The pope has met with Cuba's ex-president for a "familial" discussion at Castro's residence. Francis also took the chance on his visit to the island to take a dig at communist ideology as well as worship of wealth.
Pope Francis met with former Cuban leader Fidel Castro on Sunday after celebrating Mass for thousands of worshippers at Havana's famous Revolution Plaza. During the service, Francis called on the people of Cuba to serve each other and not an ideology, in a subtle slight to the island nation's communist system.
"Service is never ideological," he said, "for we do not serve ideas, we serve people."
Informal exchange with Castro
The pope then went to Castro's residence for a 40-minute meeting that the Vatican described as informal and familial, with a discussion on big issues facing today's world - such as climate change and the global economy - a far cry from the 2012 visit that saw Castro pepper Francis' predecessor Benedict XVI with probing questions.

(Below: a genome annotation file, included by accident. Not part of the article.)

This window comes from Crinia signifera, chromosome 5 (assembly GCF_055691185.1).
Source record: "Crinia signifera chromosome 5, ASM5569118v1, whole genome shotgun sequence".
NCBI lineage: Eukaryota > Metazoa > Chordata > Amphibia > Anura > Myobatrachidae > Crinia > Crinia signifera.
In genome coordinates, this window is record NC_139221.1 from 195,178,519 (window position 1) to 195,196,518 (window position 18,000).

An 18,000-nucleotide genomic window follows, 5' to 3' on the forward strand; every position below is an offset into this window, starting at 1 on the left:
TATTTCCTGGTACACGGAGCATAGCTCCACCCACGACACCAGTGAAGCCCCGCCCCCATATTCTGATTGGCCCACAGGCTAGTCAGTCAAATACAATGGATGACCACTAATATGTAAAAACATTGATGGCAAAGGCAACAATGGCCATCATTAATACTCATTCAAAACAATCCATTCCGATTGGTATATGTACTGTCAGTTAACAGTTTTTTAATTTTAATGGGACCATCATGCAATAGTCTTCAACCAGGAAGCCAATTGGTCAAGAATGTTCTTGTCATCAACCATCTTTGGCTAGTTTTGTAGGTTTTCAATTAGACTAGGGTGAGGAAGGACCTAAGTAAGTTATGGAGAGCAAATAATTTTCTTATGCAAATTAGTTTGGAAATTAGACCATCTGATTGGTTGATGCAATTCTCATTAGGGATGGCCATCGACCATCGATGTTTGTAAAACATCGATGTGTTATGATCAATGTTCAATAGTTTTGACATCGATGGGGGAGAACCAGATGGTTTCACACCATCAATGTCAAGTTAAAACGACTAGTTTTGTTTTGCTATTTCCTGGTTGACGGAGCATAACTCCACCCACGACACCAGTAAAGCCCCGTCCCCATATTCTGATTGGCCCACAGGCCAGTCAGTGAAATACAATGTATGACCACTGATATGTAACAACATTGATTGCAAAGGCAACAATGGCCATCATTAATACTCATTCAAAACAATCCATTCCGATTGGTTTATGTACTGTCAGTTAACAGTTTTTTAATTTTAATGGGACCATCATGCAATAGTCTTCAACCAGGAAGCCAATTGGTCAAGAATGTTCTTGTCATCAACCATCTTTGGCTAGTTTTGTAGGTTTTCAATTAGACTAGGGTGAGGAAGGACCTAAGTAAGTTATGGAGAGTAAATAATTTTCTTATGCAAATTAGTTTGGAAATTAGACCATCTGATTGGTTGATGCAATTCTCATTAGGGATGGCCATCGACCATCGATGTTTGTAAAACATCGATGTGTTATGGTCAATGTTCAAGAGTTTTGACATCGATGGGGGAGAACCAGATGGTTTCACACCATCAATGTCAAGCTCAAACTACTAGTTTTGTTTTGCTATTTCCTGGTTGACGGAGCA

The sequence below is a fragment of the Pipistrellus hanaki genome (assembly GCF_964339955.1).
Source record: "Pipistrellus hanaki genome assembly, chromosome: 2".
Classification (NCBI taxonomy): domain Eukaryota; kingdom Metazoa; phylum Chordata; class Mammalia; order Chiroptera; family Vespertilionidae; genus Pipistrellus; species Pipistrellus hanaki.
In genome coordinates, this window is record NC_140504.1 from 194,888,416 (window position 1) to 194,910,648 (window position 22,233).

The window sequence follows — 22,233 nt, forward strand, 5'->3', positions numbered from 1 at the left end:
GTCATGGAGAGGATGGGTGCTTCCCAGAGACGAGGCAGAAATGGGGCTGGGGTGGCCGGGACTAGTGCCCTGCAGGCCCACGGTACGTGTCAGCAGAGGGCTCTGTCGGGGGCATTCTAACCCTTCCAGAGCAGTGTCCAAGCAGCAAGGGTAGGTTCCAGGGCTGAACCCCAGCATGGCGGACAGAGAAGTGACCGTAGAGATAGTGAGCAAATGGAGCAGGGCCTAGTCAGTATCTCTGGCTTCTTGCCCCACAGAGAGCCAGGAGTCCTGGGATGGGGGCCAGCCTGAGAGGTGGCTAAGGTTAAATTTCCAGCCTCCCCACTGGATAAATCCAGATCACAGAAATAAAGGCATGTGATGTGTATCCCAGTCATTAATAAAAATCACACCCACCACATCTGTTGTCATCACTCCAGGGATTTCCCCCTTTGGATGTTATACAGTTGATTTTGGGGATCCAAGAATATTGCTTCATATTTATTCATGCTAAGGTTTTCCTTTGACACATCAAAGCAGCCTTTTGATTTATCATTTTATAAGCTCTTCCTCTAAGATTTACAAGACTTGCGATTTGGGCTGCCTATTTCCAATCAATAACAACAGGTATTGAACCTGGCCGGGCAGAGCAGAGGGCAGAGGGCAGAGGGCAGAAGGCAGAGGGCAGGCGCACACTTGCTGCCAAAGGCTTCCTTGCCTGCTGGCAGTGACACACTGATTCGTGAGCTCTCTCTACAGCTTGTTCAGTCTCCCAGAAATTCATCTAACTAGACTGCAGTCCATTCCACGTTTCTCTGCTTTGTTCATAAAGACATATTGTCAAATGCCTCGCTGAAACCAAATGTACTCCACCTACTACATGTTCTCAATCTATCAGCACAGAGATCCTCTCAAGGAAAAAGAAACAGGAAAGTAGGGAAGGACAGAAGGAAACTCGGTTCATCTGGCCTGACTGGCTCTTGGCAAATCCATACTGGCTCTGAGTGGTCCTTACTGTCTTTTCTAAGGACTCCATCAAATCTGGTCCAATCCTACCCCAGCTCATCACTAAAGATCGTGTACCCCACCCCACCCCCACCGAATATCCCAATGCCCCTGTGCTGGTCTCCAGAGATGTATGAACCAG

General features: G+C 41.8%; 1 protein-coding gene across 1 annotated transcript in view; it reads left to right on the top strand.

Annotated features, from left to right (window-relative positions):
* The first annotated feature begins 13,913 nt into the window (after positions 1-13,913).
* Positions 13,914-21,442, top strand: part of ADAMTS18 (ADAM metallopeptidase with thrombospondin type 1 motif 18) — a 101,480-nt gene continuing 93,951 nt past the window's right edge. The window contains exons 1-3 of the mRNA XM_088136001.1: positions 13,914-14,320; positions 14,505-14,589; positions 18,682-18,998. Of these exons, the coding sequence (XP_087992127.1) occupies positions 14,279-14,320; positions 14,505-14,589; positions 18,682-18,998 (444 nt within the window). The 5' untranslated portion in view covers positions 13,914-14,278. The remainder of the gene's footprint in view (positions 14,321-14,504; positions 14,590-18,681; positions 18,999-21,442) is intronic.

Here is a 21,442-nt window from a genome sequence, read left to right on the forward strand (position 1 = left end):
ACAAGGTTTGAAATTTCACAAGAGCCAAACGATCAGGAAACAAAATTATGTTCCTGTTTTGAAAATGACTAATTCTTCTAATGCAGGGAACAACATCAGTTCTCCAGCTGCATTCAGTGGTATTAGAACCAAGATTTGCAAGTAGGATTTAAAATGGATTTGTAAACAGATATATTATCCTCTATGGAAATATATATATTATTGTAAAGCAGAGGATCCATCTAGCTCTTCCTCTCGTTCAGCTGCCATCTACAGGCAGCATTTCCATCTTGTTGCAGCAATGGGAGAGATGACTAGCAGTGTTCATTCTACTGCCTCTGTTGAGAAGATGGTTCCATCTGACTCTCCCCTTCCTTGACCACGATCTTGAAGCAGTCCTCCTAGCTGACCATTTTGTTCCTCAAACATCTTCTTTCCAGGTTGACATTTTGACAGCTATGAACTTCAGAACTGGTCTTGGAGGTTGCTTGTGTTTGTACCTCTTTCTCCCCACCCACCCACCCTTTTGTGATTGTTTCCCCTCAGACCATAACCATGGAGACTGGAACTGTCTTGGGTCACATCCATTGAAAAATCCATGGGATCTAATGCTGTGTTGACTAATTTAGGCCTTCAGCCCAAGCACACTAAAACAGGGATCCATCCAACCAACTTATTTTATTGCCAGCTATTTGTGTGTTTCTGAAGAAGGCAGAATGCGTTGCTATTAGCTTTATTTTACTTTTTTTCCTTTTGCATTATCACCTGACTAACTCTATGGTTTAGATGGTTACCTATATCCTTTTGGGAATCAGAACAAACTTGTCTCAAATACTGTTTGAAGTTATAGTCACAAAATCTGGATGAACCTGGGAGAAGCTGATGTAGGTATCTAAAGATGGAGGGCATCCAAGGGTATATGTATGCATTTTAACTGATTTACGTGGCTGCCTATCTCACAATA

A photograph by Fidel's son Alex Castro showed the 89-year-old former president shaking hands with Pope Francis, with the two looking into each other's eyes as the ailing Castro appeared to hold onto another unidentified man for support.
The two men also exchanged gifts, with Castro giving the pontiff a huge crucifix made of oars by the Cuban artist Kcho, and a painting of the country's patron saint, the Virgin of Charity of Cobre.
The pope raised a few eyebrows by gifting Castro, among other things, a collection of sermons by the late Reverend Amando Llorente, a Jesuit who once taught Castro while the former president was at high school but then fled the island when Castro's 1959 revolution expelled foreign clerics.
Warning about wealth
Following the meeting with Castro, Francis presided over a vespers service at the Immaculate Conception and San Cristobal cathedral. Speaking off the cuff for the first time on his visit, the bishop of Rome remarked on the importance of poverty to the Catholic Church, and warned of the dangers of falling victim to the temptations of wealth.
"Wealth makes us poor," he said, saying it makes one forget "the smallest, the most abandoned, the sickest" among us.
Francis arrived in Cuba on Saturday to begin a nine-day tour of the Caribbean island nation and the United States.
es/cmk (AP, Reuters)